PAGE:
Tag Archives: the Cross

Ezekiel 34-36; Psalm 86; John 12

My husband and I were having a discussion the other day about the state of our nation. Perhaps most aging generations reflect similarly in comparing what once was with what is now, and pondering what will come. Our ruminations based on opinions and media hype invariably give way to God’s word, for He alone has authority over nations. In Him are truths, promises, and enlightenment that supersede the norms, deceit, and smokescreens of man.

Because my husband and I believe in both God’s judgment and His mercy, we wondered what our nation may become in the near future. Of course, we are talking American politics and culture. Being unsure, we sought (and continue to seek) answers from God.

Ezekiel, who was an Old Testament prophet sent by God, had much to say about God’s involvement in building up and tearing down nations. In Ezekiel 34:25-31, God assured His exiled people, “I will make a covenant of peace…” with them. “…they shall know that I am the Lord.” The people were promised security from foreign aggressor, prosperity and productivity, and His lasting relationship with them. Does God consider America as His chosen or are Christians in America becoming the remnant of an exiled people?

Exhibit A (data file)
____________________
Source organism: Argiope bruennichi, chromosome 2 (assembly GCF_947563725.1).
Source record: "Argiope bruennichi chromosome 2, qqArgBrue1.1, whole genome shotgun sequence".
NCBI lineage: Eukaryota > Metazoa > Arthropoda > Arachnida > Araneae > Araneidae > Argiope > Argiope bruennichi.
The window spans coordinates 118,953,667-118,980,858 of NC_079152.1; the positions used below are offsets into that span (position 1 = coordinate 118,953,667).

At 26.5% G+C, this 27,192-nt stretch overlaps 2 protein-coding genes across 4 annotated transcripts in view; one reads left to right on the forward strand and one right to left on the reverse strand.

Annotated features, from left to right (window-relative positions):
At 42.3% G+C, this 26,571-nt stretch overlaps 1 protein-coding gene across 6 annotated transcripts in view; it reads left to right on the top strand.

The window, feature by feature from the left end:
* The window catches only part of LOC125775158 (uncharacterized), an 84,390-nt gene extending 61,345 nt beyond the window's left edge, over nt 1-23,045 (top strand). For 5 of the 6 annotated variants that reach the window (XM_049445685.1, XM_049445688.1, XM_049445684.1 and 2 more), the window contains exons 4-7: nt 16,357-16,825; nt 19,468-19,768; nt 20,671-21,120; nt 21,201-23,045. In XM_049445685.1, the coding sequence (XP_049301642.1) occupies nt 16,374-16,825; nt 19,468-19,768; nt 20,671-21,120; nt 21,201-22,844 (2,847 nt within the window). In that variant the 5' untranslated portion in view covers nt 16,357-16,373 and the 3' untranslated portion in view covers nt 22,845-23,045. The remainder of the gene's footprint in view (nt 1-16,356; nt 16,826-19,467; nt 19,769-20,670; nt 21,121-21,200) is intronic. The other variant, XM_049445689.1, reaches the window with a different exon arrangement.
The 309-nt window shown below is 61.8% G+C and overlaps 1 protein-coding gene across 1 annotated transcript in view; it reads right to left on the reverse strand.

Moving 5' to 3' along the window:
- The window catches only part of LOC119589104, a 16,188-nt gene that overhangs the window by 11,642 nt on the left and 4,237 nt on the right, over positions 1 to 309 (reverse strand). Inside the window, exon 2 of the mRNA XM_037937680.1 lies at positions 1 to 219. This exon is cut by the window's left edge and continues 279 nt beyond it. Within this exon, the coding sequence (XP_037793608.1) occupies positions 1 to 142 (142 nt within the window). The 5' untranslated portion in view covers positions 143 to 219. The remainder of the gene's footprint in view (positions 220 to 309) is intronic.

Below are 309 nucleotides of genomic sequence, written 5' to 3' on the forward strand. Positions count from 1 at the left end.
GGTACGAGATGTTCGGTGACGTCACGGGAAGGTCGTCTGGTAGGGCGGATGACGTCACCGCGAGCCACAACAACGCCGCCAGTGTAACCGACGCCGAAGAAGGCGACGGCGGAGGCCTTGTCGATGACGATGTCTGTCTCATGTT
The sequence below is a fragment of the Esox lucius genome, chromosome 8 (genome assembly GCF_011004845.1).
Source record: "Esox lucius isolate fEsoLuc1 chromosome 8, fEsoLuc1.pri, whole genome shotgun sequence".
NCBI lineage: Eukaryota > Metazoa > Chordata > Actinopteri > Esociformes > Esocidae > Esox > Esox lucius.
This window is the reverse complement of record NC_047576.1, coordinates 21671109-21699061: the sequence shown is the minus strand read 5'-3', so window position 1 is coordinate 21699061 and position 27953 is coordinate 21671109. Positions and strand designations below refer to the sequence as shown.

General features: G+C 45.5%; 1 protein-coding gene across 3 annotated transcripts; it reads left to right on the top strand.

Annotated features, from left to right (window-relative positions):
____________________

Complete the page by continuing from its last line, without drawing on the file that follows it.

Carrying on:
On the other hand, Ezekiel said that God would “stretch out His hand” against those who had taken advantage of His people, all “who gave My land to themselves as a possession, with wholehearted joy and spiteful minds, in order to plunder its open country.” By their destruction, God said, they “will know that I am the Lord.” (35:3-4).